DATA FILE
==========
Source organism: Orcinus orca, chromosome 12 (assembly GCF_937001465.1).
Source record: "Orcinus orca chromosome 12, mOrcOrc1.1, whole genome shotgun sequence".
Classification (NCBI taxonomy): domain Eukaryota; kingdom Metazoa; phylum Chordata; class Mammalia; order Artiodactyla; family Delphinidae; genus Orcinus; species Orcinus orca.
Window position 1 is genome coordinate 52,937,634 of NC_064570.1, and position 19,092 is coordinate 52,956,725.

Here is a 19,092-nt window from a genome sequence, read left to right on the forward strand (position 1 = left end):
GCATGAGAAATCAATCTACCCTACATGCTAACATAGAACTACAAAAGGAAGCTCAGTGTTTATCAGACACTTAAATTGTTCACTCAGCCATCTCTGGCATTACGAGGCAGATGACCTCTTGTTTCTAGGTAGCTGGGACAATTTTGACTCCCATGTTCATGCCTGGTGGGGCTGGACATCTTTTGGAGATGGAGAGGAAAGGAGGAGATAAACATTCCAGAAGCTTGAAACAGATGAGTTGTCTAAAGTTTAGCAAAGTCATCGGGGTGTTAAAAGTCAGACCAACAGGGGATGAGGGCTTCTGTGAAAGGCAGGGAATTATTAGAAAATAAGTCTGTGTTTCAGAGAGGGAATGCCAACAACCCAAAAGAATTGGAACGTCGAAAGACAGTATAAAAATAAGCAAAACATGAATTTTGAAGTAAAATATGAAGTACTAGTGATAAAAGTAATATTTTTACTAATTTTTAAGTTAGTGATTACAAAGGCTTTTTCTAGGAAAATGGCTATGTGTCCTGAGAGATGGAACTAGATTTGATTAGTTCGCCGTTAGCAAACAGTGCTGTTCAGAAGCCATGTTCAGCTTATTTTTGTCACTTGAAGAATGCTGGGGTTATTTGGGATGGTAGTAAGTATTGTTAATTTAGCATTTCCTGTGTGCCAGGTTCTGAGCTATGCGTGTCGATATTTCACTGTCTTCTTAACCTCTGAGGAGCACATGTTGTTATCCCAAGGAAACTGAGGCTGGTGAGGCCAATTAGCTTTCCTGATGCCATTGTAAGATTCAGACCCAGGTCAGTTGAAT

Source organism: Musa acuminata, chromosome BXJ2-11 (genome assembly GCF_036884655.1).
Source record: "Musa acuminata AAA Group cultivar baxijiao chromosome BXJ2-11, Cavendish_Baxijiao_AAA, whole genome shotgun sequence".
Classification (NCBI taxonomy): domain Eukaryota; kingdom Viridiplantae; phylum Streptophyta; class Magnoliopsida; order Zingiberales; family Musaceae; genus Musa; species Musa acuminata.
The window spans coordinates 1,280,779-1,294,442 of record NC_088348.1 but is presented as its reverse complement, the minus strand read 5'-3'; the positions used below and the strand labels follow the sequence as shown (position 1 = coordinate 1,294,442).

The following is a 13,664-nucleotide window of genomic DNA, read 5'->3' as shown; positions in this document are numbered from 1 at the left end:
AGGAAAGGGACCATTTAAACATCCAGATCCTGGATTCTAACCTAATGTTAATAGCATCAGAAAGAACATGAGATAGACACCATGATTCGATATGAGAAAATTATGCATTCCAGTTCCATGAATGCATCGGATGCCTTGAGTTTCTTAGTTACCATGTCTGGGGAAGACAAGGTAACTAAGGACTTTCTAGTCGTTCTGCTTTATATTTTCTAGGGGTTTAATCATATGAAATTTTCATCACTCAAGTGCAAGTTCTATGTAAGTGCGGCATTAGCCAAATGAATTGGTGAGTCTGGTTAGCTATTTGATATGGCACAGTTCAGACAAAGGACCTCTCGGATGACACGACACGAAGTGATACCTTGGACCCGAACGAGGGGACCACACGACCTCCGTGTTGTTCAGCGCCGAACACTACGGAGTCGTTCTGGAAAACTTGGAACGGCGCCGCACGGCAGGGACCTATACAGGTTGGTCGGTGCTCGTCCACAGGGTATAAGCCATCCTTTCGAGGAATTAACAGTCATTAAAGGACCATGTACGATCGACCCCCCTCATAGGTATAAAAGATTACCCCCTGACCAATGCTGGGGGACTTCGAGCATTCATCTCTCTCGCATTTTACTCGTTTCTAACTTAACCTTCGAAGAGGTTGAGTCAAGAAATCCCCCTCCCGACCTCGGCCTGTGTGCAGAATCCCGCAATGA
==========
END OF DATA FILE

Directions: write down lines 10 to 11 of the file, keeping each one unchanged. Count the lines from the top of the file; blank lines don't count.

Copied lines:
The window spans coordinates 1,280,779-1,294,442 of record NC_088348.1 but is presented as its reverse complement, the minus strand read 5'-3'; the positions used below and the strand labels follow the sequence as shown (position 1 = coordinate 1,294,442).

The following is a 13,664-nucleotide window of genomic DNA, read 5'->3' as shown; positions in this document are numbered from 1 at the left end: